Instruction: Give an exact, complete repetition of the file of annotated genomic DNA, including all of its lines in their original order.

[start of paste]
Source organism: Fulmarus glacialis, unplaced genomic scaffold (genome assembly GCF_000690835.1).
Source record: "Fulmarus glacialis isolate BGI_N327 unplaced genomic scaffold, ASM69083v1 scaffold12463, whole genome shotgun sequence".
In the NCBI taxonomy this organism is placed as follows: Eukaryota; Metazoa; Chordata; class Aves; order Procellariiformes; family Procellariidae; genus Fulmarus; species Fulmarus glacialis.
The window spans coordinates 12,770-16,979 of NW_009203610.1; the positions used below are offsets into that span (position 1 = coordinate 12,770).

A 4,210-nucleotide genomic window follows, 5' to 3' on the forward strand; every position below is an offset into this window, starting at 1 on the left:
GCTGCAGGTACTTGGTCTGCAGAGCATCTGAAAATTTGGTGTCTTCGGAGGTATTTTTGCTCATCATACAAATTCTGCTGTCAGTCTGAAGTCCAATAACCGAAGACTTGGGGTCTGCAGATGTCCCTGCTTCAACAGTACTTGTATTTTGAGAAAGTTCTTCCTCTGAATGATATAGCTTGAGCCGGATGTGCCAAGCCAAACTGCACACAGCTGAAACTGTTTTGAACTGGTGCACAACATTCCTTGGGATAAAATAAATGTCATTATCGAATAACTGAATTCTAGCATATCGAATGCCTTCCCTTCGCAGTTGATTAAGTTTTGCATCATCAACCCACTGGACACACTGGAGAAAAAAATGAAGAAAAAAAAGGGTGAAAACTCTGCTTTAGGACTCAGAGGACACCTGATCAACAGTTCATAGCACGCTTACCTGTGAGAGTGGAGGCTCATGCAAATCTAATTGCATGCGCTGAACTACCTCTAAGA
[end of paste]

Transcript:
Source organism: Fulmarus glacialis, unplaced genomic scaffold (genome assembly GCF_000690835.1).
Source record: "Fulmarus glacialis isolate BGI_N327 unplaced genomic scaffold, ASM69083v1 scaffold12463, whole genome shotgun sequence".
In the NCBI taxonomy this organism is placed as follows: Eukaryota; Metazoa; Chordata; class Aves; order Procellariiformes; family Procellariidae; genus Fulmarus; species Fulmarus glacialis.
The window spans coordinates 12,770-16,979 of NW_009203610.1; the positions used below are offsets into that span (position 1 = coordinate 12,770).

A 4,210-nucleotide genomic window follows, 5' to 3' on the forward strand; every position below is an offset into this window, starting at 1 on the left:
GCTGCAGGTACTTGGTCTGCAGAGCATCTGAAAATTTGGTGTCTTCGGAGGTATTTTTGCTCATCATACAAATTCTGCTGTCAGTCTGAAGTCCAATAACCGAAGACTTGGGGTCTGCAGATGTCCCTGCTTCAACAGTACTTGTATTTTGAGAAAGTTCTTCCTCTGAATGATATAGCTTGAGCCGGATGTGCCAAGCCAAACTGCACACAGCTGAAACTGTTTTGAACTGGTGCACAACATTCCTTGGGATAAAATAAATGTCATTATCGAATAACTGAATTCTAGCATATCGAATGCCTTCCCTTCGCAGTTGATTAAGTTTTGCATCATCAACCCACTGGACACACTGGAGAAAAAAATGAAGAAAAAAAAGGGTGAAAACTCTGCTTTAGGACTCAGAGGACACCTGATCAACAGTTCATAGCACGCTTACCTGTGAGAGTGGAGGCTCATGCAAATCTAATTGCATGCGCTGAACTACCTCTAAGA